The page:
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  • Writer's pictureKaruna Sanghvi

Using Decision Trees to Enhance Scenario-Based Learning

As an instructional designer focused on creating impactful learning experiences for adult professionals, I often turn to scenario-based learning approaches. Scenarios that immerse learners in realistic situations provide meaningful context and opportunities to apply critical thinking. However, scenarios alone don't necessarily push learners to deeply engage with the complexities of decision making. This is where decision trees come in handy.


Integrating decision tree based activities into scenario-based learning can take simulation to the next level. A decision tree presents a series of options branch off at decision points, allowing learners to explore various paths and outcomes. Learners must analyze information, weigh alternatives, and make judgment calls while working through the tree.


At every decision point, the user is presented with a dilemma card with at least two possible responses. In case, you make a more complex decision tree, you can integrate four or five options, depending on the scenario. It is important to remember that you will have to work on an end point for each path that the learner navigates.


If your decision tree scenario is simple, then it will run into an end path for user. However, if there are complex options with many possible right answers and paths, then each path will enter a new scenario or integrate with the main scenario at a future point.


Mapping these paths requires skill and deeply analytical thinking. Working with an excel sheet is the best option when mapping a decision tree scenario. It allows you to create an option in each cell and navigation pathways easily. However, you can use other software to create tables. Make sure to highlight each path and cells therein with a different colour so that you don’t get lost.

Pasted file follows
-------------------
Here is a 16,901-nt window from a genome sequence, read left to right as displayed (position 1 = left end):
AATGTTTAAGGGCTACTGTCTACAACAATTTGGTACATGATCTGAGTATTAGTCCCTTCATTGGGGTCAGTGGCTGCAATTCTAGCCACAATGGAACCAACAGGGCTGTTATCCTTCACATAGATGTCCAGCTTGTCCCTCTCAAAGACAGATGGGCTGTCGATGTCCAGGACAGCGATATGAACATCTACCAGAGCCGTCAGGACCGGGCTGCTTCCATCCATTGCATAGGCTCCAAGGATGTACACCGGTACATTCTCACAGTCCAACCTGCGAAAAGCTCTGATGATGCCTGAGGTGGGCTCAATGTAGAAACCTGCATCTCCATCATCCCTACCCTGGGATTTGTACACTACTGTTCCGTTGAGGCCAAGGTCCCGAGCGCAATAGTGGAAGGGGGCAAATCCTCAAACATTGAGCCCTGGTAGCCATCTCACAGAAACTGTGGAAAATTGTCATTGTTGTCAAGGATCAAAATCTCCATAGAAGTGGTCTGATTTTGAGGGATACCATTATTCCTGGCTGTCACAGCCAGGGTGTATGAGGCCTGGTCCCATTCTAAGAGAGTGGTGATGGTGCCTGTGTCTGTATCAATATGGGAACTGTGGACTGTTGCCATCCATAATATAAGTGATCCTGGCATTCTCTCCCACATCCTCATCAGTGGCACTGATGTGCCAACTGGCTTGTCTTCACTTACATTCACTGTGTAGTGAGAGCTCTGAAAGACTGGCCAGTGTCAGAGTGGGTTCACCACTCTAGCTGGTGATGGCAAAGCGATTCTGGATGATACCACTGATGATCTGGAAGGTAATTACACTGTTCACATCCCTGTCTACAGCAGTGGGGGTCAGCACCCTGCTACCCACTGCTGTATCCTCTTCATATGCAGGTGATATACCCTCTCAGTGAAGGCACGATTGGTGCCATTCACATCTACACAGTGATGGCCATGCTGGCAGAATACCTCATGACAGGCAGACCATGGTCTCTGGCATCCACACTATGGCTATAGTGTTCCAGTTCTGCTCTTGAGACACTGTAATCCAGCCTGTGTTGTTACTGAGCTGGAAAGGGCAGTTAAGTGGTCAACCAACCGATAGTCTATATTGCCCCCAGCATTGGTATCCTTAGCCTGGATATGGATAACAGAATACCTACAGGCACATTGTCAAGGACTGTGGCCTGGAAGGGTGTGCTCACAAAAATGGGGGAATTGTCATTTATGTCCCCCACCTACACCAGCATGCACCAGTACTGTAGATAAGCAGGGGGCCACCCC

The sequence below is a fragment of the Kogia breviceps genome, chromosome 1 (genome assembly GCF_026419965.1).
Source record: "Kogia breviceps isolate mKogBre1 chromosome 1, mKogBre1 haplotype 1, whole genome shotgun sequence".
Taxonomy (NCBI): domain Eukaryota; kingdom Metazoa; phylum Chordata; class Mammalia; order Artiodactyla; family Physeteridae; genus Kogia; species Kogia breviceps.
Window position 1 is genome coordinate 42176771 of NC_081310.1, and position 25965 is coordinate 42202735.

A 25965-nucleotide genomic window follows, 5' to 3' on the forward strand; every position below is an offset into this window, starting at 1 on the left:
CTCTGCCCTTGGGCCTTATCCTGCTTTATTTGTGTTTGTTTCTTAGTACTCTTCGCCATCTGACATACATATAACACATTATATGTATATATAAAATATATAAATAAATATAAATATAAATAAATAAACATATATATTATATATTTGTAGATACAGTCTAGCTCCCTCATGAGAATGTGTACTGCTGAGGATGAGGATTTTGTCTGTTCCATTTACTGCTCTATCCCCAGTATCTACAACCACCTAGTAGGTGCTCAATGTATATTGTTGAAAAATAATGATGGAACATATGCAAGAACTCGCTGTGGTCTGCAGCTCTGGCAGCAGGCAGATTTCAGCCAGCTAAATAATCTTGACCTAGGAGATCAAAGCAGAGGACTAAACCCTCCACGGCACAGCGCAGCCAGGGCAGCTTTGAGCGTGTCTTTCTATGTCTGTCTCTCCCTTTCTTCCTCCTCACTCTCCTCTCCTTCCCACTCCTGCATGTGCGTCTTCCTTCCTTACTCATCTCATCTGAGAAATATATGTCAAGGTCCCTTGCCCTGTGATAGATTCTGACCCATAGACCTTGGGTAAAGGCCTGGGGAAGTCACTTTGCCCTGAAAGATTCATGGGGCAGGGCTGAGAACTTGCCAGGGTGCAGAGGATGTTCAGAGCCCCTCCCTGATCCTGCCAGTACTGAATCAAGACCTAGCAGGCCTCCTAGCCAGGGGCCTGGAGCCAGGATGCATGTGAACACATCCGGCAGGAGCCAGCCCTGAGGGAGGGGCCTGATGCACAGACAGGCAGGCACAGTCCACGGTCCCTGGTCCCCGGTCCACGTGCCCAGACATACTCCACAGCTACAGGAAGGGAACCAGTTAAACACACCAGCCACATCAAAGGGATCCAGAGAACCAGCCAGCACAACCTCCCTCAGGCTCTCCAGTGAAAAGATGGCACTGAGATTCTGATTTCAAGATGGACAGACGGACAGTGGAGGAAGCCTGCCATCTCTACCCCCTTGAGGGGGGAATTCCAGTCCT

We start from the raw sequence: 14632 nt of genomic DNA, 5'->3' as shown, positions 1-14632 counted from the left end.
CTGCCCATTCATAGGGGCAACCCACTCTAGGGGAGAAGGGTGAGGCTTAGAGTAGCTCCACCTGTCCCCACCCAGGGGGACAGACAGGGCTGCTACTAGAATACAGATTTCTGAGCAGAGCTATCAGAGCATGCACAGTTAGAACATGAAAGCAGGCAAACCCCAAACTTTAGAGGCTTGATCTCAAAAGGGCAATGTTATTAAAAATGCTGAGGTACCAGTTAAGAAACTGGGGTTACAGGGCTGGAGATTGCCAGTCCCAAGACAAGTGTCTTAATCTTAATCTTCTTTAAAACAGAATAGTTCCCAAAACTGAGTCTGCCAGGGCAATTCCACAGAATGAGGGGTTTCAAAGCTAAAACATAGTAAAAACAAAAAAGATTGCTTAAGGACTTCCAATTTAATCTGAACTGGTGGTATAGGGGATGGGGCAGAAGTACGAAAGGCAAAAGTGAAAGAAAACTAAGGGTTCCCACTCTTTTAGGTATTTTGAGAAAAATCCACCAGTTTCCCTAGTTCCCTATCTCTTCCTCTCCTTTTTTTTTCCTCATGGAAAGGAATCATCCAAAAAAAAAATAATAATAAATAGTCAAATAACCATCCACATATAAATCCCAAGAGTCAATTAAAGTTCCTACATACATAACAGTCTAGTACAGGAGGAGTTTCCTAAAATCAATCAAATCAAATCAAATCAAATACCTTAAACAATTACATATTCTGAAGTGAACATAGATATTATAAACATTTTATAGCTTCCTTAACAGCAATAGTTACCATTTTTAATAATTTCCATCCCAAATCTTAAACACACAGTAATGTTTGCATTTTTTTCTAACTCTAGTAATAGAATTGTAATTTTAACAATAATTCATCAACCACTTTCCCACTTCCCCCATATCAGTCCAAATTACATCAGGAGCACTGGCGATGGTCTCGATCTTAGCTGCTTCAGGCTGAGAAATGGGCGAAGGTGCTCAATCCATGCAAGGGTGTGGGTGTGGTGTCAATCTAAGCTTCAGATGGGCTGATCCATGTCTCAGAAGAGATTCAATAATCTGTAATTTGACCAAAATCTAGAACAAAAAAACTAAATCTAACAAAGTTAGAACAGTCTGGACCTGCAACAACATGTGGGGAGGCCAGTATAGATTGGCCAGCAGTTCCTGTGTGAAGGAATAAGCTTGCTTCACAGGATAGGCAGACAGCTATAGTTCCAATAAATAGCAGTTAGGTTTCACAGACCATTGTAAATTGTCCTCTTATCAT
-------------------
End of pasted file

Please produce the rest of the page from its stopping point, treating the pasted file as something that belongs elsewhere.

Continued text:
When designing a decision tree with several pathways, it is a good idea to involve a developer before finalising the design. An instructional designer is often limited by the software you use for production. Most authoring software allow you to easily create several pathways but complex scenarios are a challenge unless a developer can program or use a code.


Here's an example of how I have effectively incorporated decision trees into scenario-based corporate training:


The scenario presents a sticky business situation where a long-time client makes an unreasonable demand. There are financial, legal, ethical, and customer satisfaction factors at play. Trainees assume the role of the account manager and navigate through a decision tree as the scenario unfolds.


At designated decision points, they choose response options that shape how the situation develops. Options include actions like refusing the demand politely, pushing back more firmly, stalling, negotiating, conceding, etc. Each path leads to various consequences and new information that informs the next decision.


The decision tree is intricate, with multiple branch points and over 30 total outcome variations. This encourages careful consideration of the subtleties. Learners may re-play to explore alternative paths. Seeing how decisions cascade and comparing outcomes side-by-side enhances understanding of the complex dynamics involved.


Debriefing questions prompt learners to reflect on their decision rationale, emotional responses, and lessons learned. Additional resources provide research on real-world statistics and case studies to further connect the experience to practical application.


The immersive, branching decision tree structure requires learners to truly grapple with the ambiguity and risk inherent in navigating difficult situations. Information revealed at each stage eliminates hindsight bias, so trainees feel the pressure of making tough calls with limited data. This active experimentation and discovery cements learning in a way that passive information delivery cannot achieve.


Decision trees lend themselves nicely to scenario-based learning approaches. Thoughtfully integrating decision points and variable outcomes can turn simple scenarios into truly powerful simulations that develop the critical thinking and decision making skills professionals need to succeed when faced with multifaceted real-world problems.

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